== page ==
After the delicious secret spiced fish (as Betty calls them)m, it was time to go leaving Mum, Dad and the others behind.

Again the girls were the first to trot off. We started the climb! Oh man, walking through the wild and untamed rough forest of Mt. Wilhem was exhausting! I had never in my life climbed a hill so high and seemingly ever going.

Mt. Wilhem is the highest mountain in PNG standing at 4509 metres above sea leavel. There are 3 designated resting places leading to the lake. Before we ever reached the first resting place my sister Nancii and friends Lavina Iarume and Stephanie Andrias insisted that we should rest and so our 6 guides (that dad hired) just looked and laughed and said "OK". Meanwhile, the boys plodded on to the first resting place to await us.

aussie
24-02-2002, 08:39 PM
Millennium atop Mt. Wilhem

Gradually we caught up with the others. After giving all our bags to the 6 guides to carry, we were now going at a moderate speed and finally Mt. Wilhem was looking closer. My brother, Mattie, my cousin Mathew Mel, John and I had beaten the rest of the group and were way ahead. We had a long and cool rest. We had carried nothing with us and unfortunately the thirst had taken over our body.

We were dehydrated, crawling on our knees up the man made stairs on the forest floor with it's twisted vines, laid horizontally, layer upon layer. I was amazed to see this though still very tired.

Thank God, John had been here before, he spurred our hopes high by telling us that there was a fresh water stream near by, flowing down hill directly from mt. William! Seeing it naturally was pure joy!

Never in my whole entire life, was I ever so relieved and excited to see, touch and drink water! My whole body was socking wet with perspiration. My every heart beat felt, as if it was designed to pump out sweat! When I first indulged in that little pond of fresh water, I felt a strange but soothing coolness running through my whole body. This may sound strange, but I felt as if I was melting in ice cold water!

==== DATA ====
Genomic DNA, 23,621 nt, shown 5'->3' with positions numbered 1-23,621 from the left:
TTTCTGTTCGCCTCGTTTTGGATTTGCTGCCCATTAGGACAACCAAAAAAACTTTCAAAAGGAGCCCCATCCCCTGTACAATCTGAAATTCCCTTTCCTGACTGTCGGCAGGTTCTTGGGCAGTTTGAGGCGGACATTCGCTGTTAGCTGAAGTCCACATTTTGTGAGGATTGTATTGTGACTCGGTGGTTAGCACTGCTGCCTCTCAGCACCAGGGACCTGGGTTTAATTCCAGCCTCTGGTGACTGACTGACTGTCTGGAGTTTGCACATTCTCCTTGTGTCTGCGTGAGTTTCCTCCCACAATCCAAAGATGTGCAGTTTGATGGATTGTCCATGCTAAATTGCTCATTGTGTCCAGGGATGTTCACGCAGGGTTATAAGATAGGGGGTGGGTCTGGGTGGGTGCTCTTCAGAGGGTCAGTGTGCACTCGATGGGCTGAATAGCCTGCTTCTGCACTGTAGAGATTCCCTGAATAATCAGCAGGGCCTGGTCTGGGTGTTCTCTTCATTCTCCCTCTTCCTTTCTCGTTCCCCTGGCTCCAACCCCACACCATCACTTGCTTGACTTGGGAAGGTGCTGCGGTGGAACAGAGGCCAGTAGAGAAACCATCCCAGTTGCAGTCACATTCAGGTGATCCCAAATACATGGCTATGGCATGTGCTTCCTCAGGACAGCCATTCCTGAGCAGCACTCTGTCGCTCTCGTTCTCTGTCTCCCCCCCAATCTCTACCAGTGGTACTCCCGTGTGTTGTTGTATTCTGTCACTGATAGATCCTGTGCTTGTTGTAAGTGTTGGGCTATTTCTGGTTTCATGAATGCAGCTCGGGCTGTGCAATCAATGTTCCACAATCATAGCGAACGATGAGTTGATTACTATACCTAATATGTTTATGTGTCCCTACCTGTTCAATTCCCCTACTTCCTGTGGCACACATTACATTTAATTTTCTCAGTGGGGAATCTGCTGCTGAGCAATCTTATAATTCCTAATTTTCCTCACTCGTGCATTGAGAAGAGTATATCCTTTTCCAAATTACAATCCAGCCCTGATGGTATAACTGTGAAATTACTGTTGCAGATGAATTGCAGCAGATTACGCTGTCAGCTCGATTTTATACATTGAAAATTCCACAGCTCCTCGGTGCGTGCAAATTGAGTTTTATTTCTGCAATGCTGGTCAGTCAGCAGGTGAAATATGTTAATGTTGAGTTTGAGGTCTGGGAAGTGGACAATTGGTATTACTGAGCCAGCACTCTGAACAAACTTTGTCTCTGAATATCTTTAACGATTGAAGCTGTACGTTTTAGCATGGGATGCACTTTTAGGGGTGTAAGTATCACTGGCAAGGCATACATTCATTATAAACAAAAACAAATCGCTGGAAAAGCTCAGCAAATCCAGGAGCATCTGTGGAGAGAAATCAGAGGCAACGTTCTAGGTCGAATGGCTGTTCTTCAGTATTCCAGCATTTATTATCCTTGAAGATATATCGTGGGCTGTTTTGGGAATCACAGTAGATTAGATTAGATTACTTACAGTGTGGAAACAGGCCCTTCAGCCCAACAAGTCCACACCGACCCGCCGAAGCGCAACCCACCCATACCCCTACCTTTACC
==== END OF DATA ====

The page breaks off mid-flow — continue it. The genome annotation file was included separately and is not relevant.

aussie
24-02-2002, 08:44 PM
Millennium atop Mt. Wilhem

Reluctantly it was finally time to move on and as we got higher and higher above sea level, I could already feel the temperature dropping. Everytime we stopped to rest the cold air would simply get stronger and stronger and so we had no choice but to constantly keep moving.

From Cambridge country, the third and final resting place, we climbed three hills before arriving t our final destination, Lae One (Piunde) where we spend the night.

That night, when everyone arrived, we all moved in and settled downin the little house that was built by the edge of the lake. It wasn't a 5 star hotel but had three rooms which were divided into a girls room, a boys room, a guides room. The left over space was just considered as the ktichen as well as the common room where people gathered to play cards and tell ancient stories about this land.

aussie
24-02-2002, 08:54 PM
Millennium atop Mt. Wilhem

Our beds were simply mattresses lined up on the floor, we supplied our own blankets. Although they had a small mini heater lamp, you still needed about two blankets, and had to wear three sweaters, three track pants, gloves, beanies, ,socks and anything else to keep you from surrendering to the cold. I was told that the temperature outside was about 1 to 2 degrees Celsius!

That night, as we gathered around the fire to discuss the climb, we were told that we were only given one day by Mum and Dad to spend in this cold and remote place of Simbu. We would start the climb at 1am in the morning. I was getting physicked up, when unfortunately at the stroke of 12 midnight, I started throwing up! It was as if I was put on a spell of some sort. I didn't stop until 1am; so the climbers left me behind. One of the guides told me that I caught a bit of a 'air sickness' as I was not used to this high altitude.

Later as the morning broke, I was woken up by a loud scream of excitement," Look, Look! "